Believe it or not it’s been over a year since I told you about Wi-Fi 6. Chances are you’re not using it. Chances are you haven’t even seen Wi-Fi 6 hardware yet. There was a smattering at the recent CES show but it’s still too expensive for regular folks.
Wi-Fi 6 promises Wi-Fi speeds that are as fast as your home internet, faster than the fastest speed you can get from cellular today. But even before we all have a chance to understand it, here comes Wi-Fi 6E.
Really? What’s all this about then?
Wi-Fi 6 is the real deal. Although I told you not long ago that Wi-Fi could be threatened by 5G, I ended up concluding that Wi-Fi is here to stay for a while. I do predict that eventually Wi-Fi 6 and Wi-Fi 6E will become very common. Wi-Fi 5 (formerly known as 802.11ac) is the standard today and it’s available even in the router your cable company gives you. Eventually, Wi-Fi 6 will come to your home.
The problem with Wi-Fi 6
Wi-Fi 6 is great but it’s a little like driving a Ferrari on the Los Angeles freeways. Sure you can go fast but there’s so much congestion that you never really get to “open ‘er up.” Right now all Wi-Fi communication takes place on two bands. The most common is the 2.4GHz band which is shared with microwave ovens, cordless phones, and a lot of other devices. The 5GHz band was opened up to offer better, faster communication but even your neighbor’s cheap router uses it now. The Wi-Fi freeways are starting to clog up.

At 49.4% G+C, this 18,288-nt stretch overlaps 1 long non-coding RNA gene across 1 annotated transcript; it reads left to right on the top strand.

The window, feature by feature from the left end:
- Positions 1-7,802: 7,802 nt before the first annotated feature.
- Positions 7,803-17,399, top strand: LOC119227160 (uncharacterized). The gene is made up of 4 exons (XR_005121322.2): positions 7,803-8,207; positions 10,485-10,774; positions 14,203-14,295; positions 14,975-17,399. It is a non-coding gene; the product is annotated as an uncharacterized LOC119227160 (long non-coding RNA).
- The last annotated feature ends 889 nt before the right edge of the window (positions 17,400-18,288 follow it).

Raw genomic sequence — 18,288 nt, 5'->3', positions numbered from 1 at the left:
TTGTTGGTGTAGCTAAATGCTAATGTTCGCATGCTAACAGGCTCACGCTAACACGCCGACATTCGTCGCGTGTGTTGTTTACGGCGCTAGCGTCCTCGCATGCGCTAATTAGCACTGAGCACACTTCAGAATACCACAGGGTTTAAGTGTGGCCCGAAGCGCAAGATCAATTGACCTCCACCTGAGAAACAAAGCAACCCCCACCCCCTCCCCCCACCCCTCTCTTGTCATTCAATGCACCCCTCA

Wi-Fi 6E uses the same bands as other forms of Wi-Fi but opens up a third band at 6GHz. This gives a nice, new, open road for early adopters to travel. There’s plenty of room for expansion and those older and slower forms of Wi-Fi won’t be allowed on. 6GHz is only for Wi-Fi 6 (and whatever comes next.)
The good and the bad
Yes, that 6GHz band is wide open and you should be able to go full speed with your Wi-Fi 6E equipment. Of course right now, as I write this, there is no Wi-Fi 6E equipment. Expect it to start trickling out in about a year, and reach wide distribution sometime in ’23 or so. That’s my guess.
Just like older technologies, the first routers will be huge. As frequencies go up, you’ll need more broadcast power to use them effectively at long ranges. This is just simple physics. It takes more energy to send 6,000,000 waves per second than it does to send 2,400,000 waves per second. You can design low-power chips and more sensitive antennas. That’s going to happen eventually, but at first, Wi-Fi 6E is going to be a big power suck especially for smaller devices.
But when it’s all perfected, it could be the perfect form of Wi-Fi, with real-world speeds far faster than both wired Ethernet and 5G. It could keep Wi-Fi alive for another decade and that’s going to be good for everyone.
Of course when Wi-Fi 6E equipment really does hit the market we’ll have it at Solid Signal, but it’s going to be a few years. In the meantime, we have you covered with the best equipment available today.